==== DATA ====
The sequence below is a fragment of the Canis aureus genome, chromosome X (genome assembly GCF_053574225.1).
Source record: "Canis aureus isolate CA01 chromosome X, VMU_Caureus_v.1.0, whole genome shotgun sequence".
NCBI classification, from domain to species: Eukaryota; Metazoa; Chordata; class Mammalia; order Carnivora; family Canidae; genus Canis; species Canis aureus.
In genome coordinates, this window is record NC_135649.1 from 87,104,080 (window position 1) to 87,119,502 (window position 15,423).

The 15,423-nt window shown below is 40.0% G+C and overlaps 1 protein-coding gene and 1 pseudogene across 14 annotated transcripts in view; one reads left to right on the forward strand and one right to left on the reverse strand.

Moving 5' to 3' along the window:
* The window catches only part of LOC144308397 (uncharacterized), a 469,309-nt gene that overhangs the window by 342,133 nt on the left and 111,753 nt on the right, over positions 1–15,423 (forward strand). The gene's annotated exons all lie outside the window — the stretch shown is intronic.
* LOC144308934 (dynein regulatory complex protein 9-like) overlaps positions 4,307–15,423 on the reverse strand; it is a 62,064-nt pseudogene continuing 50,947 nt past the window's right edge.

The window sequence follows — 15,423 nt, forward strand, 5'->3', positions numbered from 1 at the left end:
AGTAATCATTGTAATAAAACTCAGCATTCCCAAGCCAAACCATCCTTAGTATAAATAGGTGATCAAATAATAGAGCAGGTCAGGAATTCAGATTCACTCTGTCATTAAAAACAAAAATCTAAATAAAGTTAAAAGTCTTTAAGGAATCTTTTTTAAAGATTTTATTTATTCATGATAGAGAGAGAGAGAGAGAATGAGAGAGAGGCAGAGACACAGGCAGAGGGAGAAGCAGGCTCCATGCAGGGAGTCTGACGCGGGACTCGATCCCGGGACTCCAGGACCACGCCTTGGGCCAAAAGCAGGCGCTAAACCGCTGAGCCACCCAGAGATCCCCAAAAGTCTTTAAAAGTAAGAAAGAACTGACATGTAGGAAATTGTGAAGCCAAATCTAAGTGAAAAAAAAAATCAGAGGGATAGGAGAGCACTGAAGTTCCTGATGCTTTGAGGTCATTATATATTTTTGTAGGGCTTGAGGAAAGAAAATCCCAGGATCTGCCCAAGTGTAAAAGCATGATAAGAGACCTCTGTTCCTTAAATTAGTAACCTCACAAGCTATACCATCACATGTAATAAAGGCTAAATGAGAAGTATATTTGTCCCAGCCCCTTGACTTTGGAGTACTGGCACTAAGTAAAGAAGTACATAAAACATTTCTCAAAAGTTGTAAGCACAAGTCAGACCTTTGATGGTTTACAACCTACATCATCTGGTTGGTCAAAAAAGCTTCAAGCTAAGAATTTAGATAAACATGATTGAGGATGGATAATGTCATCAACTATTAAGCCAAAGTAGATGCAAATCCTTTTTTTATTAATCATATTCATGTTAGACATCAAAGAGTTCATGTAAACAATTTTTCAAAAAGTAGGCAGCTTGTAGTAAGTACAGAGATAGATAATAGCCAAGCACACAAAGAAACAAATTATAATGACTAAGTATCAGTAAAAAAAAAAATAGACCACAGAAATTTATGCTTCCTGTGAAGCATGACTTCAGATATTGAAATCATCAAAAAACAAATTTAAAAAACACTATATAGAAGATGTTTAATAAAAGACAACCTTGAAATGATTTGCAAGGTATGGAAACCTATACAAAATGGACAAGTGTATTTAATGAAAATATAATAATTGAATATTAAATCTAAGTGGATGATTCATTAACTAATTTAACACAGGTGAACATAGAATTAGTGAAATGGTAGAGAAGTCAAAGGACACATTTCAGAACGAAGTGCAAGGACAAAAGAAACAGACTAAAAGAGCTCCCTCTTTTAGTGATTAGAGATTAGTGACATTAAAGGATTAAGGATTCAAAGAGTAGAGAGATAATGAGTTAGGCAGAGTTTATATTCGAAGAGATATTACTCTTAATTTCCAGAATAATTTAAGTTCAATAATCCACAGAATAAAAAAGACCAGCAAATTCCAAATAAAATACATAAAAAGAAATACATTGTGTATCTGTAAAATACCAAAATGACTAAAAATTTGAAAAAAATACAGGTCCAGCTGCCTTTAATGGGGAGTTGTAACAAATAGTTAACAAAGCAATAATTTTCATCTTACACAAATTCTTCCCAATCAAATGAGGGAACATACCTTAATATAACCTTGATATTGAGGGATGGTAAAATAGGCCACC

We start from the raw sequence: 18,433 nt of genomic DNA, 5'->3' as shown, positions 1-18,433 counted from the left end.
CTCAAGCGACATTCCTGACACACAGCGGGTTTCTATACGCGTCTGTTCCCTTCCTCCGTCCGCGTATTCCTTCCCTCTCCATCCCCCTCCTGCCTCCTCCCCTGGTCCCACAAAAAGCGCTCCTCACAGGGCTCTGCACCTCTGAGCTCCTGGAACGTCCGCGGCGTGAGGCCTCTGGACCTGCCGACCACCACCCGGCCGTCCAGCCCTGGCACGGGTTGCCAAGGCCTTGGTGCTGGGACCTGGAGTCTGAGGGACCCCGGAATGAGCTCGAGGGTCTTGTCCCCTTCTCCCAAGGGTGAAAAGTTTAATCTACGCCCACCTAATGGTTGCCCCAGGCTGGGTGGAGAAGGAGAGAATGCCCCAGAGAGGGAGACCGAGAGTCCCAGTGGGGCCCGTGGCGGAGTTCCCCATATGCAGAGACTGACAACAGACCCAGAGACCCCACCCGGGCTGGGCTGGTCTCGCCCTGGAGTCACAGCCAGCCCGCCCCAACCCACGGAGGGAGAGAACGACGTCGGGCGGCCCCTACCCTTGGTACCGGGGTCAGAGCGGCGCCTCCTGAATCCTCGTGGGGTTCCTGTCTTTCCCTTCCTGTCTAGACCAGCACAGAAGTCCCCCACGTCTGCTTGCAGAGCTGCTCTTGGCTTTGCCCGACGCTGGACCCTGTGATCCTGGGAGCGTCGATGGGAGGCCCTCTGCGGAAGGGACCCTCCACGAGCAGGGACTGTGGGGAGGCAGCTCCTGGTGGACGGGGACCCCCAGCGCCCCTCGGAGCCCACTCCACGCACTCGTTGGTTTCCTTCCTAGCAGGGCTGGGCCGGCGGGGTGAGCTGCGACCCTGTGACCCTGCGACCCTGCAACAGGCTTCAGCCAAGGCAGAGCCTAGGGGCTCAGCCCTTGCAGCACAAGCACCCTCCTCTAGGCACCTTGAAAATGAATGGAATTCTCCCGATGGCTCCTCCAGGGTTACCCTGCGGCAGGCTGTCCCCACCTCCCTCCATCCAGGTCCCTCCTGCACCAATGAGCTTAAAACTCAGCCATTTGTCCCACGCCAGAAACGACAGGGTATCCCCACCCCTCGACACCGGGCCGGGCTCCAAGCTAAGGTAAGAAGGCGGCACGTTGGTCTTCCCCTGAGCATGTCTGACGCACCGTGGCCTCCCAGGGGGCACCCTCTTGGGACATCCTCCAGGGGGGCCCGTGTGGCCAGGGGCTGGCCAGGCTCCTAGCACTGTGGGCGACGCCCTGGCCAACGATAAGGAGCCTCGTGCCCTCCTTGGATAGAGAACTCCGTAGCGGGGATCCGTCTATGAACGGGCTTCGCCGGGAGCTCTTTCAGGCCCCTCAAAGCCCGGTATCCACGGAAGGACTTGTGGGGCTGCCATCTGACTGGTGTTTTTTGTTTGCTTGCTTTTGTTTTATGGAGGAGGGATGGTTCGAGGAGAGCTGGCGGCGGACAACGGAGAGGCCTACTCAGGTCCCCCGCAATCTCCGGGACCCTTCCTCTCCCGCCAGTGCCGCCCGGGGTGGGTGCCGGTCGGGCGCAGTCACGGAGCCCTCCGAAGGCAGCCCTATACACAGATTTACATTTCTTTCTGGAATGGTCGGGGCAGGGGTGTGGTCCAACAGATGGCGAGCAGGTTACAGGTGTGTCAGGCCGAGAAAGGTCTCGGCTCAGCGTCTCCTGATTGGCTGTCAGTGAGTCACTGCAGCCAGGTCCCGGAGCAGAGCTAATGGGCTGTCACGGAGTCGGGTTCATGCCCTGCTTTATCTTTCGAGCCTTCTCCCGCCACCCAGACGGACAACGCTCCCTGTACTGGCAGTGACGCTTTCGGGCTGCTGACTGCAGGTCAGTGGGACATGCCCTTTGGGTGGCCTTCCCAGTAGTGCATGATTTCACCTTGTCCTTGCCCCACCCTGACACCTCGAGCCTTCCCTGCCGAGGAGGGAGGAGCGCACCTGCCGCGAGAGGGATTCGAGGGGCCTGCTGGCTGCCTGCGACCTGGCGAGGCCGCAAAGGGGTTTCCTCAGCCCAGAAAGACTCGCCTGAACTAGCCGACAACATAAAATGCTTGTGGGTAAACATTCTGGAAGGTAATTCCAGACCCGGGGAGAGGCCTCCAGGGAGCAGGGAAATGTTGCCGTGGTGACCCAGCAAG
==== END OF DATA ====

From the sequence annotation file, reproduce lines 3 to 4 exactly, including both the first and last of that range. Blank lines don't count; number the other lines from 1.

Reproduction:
NCBI classification, from domain to species: Eukaryota; Metazoa; Chordata; class Mammalia; order Carnivora; family Canidae; genus Canis; species Canis aureus.
In genome coordinates, this window is record NC_135649.1 from 87,104,080 (window position 1) to 87,119,502 (window position 15,423).